The writer, a Washington investigative journalist specializing in organized crime and political corruption investigations, is a Jimmy Hoffa murder specialist. He is the author of "The Hoffa Wars" (1978) and eight other books.
By Dan Moldea
ne-time horse farm in Wixom in 2009, which was dug up by the FBI during a 2006 search for Jimmy Hoffa. (Photo: Dan Moldea)
One of the most important federal sources of information about the Jimmy Hoffa murder case was Donovan Wells, who died Thursday at age 89 outside of Detroit. Below is an excerpt of a story I wrote for the 40th anniversary of the Hoffa case in 2015, based partly on interviews with Don and his wife, Monica. I liked and respected him for turning his life around.
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FBI agents raided a Milford Township farm looking for Hoffa's remains in May 2006, based on information from Donovan Wells, a former business partner of both Rolland McMaster and Stanton Barr. At the time, Wells was in a federal prison in Lexington, Kentucky. He and his family lived on McMaster's farm the summer Hoffa disappeared.
The FBI's search warrant for McMaster's farm has never been released. But Wells told me in 2009 that he informed the FBI that a large hole had been dug on the north end of the property several weeks before Hoffa's murder.
In addition, his wife Monica claimed that on the afternoon of Hoffa's July 30, 1975 disappearance, she saw two or three dark cars speeding onto the property, roaring past the farmhouse on an adjacent dirt road, and heading towards the pre-dug hole.
But what had really piqued the FBI's interest was what Wells had seen and heard the night before Hoffa's murder. At a local restaurant, as Wells, McMaster, and Barr were having dinner, mobster and Teamster official Anthony "Tony Pro" Provenzano – in the flesh – suddenly appeared, slapped his hand on their table, and said: "It's going to be a great day tomorrow! A great day tomorrow! Right, Mac?" And he slapped McMaster on the back.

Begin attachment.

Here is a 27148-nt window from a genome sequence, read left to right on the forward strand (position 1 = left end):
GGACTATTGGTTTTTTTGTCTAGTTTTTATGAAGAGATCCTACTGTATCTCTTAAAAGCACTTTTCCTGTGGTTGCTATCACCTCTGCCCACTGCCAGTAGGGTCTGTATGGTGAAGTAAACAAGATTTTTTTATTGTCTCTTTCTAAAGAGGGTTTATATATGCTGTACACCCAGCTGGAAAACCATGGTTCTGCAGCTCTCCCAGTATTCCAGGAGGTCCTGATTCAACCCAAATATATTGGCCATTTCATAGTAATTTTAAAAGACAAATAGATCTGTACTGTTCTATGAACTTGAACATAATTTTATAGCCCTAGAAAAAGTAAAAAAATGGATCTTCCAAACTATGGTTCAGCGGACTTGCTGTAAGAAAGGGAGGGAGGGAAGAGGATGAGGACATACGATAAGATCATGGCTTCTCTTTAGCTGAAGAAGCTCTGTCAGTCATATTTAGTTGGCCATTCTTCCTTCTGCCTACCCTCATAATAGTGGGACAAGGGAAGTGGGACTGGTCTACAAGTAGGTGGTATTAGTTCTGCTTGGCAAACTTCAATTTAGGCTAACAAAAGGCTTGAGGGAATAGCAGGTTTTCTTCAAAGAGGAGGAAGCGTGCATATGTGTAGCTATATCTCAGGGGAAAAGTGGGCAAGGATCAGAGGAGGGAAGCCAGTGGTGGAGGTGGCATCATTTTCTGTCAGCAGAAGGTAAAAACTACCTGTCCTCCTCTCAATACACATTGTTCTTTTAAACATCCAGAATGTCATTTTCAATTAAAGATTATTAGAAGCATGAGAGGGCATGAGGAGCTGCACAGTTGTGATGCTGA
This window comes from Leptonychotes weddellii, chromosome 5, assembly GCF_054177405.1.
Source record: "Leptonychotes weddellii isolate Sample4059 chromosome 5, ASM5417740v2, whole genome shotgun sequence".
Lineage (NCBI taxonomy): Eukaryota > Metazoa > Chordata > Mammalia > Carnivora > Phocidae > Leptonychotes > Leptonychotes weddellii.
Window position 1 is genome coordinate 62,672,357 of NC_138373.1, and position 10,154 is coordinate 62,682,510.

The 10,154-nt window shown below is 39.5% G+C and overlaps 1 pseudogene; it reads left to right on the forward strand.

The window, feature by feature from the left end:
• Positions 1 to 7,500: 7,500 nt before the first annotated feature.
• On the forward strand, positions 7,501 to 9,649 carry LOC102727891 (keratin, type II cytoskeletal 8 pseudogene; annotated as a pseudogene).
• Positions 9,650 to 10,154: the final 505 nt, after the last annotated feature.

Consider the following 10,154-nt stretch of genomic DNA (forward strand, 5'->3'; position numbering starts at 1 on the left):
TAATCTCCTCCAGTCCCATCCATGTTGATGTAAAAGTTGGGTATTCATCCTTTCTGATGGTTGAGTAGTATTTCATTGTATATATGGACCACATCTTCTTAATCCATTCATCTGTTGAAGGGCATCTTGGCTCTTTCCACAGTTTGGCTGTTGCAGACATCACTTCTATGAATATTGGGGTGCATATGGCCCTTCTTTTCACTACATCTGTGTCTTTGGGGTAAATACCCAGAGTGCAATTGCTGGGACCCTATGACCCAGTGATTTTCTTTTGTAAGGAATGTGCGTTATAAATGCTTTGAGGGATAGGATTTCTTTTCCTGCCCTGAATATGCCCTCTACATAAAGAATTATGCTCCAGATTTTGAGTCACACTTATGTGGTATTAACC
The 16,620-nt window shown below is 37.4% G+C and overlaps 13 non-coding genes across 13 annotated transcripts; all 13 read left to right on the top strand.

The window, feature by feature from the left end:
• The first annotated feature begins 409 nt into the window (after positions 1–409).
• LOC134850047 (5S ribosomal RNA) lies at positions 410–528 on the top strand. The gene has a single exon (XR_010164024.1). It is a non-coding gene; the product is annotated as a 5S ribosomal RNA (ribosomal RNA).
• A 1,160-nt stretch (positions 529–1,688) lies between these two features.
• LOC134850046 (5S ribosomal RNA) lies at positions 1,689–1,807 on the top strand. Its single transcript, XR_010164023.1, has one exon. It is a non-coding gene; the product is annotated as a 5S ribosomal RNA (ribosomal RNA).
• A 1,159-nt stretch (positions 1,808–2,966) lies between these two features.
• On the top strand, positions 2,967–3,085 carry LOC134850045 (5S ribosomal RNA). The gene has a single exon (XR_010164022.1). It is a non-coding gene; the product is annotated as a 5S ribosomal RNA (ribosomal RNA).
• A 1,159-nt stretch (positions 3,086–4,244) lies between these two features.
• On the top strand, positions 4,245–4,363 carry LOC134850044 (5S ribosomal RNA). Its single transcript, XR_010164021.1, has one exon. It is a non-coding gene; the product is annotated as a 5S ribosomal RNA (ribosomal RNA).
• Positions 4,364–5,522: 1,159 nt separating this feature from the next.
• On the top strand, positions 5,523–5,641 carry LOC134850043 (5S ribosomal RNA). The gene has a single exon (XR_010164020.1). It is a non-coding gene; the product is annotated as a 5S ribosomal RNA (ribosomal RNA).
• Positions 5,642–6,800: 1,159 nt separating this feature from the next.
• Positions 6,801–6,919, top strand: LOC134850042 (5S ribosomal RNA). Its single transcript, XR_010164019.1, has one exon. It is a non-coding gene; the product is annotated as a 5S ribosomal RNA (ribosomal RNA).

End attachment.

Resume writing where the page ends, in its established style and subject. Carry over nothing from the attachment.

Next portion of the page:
Provenzano then asked McMaster to accompany him to the bar for a private conversation.
While they were gone, Wells asked Barr what was going on. Barr replied that Provenzano and Hoffa were meeting the following day to settle their differences—and that Tony Giacalone was making the arrangements for the sitdown.
When Provenzano and McMaster returned to the table, Provenzano pointed to McMaster and Barr and asked, "Do you guys know where you're going to be tomorrow?"
McMaster responded, "Yeah, we're all straight on that."
The FBI never unearthed Hoffa's remains, or any evidence that he had been killed on McMaster's farm, but Don Wells—who passed an FBI polygraph test—gave the bureauh important new information about Hoffa's disappearance in 2006: Rolland McMaster and Tony Pro were together at a restaurant in Detroit on July 29, 1975, the night before Hoffa disappeared. Wells also heard a portion of their conversation which was clearly about Provenzano's scheduled 2 p.m. meeting with Hoffa on July 30, as well as the need for McMaster and Barr to have established alibis for the afternoon when Hoffa was last seen.
The writer's last story for Deadline Detroit, in July, was headlined Jimmy Hoffa Vanished 44 Years Ago. Here's What I Think Happened.